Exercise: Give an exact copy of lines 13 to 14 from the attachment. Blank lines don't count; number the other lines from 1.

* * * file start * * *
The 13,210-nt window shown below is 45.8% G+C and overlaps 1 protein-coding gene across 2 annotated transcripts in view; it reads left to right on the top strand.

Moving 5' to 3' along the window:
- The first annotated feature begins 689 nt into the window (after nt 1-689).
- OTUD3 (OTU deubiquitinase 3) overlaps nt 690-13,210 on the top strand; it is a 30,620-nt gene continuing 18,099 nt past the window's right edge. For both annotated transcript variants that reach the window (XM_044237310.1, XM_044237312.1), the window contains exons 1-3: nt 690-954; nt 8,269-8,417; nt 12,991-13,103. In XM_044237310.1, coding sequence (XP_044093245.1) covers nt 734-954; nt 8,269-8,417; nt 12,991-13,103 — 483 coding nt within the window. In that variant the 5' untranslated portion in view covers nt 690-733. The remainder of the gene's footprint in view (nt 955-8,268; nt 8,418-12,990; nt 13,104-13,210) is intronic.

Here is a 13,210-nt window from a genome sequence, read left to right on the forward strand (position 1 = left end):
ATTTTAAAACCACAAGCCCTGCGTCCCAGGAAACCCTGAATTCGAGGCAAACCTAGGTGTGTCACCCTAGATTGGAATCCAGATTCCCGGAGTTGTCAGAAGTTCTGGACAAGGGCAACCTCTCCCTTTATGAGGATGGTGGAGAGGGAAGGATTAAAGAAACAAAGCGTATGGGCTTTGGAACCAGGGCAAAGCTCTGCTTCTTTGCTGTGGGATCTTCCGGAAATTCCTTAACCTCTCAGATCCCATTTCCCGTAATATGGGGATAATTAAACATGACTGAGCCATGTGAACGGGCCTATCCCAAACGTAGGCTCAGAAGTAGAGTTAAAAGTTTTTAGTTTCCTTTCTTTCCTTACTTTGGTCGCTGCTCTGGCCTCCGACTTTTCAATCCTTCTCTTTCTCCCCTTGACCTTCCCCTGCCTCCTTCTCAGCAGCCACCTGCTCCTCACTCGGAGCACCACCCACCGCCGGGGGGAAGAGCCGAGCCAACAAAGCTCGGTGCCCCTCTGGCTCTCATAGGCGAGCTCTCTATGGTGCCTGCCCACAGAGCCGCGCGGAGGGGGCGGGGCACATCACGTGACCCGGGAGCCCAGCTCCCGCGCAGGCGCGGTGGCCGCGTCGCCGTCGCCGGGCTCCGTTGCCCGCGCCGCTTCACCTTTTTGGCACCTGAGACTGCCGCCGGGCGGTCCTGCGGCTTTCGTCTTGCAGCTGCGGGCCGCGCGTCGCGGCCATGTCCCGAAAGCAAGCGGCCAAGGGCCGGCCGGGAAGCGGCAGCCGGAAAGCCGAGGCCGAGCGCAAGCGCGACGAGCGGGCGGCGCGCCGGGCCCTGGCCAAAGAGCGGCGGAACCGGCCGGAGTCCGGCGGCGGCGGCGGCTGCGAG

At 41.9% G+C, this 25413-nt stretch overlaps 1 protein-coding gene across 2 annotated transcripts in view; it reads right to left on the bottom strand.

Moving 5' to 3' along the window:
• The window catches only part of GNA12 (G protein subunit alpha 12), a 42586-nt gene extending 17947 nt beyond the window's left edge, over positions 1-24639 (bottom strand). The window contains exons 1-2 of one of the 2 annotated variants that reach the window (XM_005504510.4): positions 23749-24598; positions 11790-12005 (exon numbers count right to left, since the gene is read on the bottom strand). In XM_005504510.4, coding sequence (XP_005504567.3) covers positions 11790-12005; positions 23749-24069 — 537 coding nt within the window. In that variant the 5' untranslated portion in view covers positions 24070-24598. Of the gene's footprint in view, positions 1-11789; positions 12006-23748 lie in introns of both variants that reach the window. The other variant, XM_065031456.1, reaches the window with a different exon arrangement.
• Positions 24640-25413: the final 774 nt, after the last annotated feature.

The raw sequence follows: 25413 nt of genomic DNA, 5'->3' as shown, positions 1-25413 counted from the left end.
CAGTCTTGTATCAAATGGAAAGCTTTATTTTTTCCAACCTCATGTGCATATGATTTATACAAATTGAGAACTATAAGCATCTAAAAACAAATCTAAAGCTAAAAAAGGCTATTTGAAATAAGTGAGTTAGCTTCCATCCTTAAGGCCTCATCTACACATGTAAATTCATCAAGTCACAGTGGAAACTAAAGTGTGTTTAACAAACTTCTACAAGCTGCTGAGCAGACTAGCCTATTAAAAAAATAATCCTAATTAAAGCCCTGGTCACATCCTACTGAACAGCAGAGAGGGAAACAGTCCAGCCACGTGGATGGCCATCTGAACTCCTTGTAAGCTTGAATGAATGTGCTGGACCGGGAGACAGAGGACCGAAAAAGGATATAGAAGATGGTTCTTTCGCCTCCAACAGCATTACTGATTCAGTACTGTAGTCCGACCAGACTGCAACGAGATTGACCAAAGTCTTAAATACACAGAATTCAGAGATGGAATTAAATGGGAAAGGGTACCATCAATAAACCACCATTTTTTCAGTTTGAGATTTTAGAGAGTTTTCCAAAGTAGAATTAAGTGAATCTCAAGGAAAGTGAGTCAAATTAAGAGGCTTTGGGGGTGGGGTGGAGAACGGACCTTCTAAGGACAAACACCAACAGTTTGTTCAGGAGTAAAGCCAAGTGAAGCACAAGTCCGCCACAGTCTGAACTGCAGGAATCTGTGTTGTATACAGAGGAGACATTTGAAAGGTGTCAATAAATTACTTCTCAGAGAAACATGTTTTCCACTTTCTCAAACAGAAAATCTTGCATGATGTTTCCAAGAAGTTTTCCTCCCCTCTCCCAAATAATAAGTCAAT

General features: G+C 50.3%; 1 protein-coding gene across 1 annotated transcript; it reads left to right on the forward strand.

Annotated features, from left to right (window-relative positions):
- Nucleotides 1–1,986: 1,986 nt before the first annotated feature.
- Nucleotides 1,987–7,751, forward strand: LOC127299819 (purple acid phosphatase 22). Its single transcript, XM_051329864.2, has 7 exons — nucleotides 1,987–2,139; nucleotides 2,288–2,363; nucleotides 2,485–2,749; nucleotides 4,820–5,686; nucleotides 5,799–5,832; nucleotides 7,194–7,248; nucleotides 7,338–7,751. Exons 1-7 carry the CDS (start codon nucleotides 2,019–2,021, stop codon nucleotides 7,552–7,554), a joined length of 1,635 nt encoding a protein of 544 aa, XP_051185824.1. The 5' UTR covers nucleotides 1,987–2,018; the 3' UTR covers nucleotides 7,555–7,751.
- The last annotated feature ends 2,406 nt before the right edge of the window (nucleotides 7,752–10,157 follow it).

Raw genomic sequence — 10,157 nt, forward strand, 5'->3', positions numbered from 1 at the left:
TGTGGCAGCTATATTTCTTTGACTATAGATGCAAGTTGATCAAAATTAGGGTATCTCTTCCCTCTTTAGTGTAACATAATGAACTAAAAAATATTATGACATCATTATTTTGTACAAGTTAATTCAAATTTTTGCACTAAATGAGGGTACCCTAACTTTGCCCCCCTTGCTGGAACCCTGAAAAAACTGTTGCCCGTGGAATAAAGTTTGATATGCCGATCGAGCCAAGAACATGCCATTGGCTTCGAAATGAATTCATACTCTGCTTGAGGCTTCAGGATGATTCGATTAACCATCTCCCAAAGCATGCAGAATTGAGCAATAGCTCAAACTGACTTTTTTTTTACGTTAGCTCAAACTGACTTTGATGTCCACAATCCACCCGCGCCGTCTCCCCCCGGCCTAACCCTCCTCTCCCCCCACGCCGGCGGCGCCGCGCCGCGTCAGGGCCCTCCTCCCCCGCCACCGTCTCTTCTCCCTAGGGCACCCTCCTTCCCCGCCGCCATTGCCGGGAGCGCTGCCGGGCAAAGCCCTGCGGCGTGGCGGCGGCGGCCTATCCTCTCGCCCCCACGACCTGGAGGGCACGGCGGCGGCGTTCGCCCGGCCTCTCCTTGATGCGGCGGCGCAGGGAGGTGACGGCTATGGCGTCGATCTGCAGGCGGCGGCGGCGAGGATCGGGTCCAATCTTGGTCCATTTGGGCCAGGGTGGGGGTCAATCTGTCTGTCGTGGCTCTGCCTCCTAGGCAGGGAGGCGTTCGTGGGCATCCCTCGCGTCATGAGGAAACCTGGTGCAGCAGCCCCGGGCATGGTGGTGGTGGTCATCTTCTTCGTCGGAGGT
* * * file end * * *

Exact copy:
General features: G+C 50.3%; 1 protein-coding gene across 1 annotated transcript; it reads left to right on the forward strand.

Annotated features, from left to right (window-relative positions):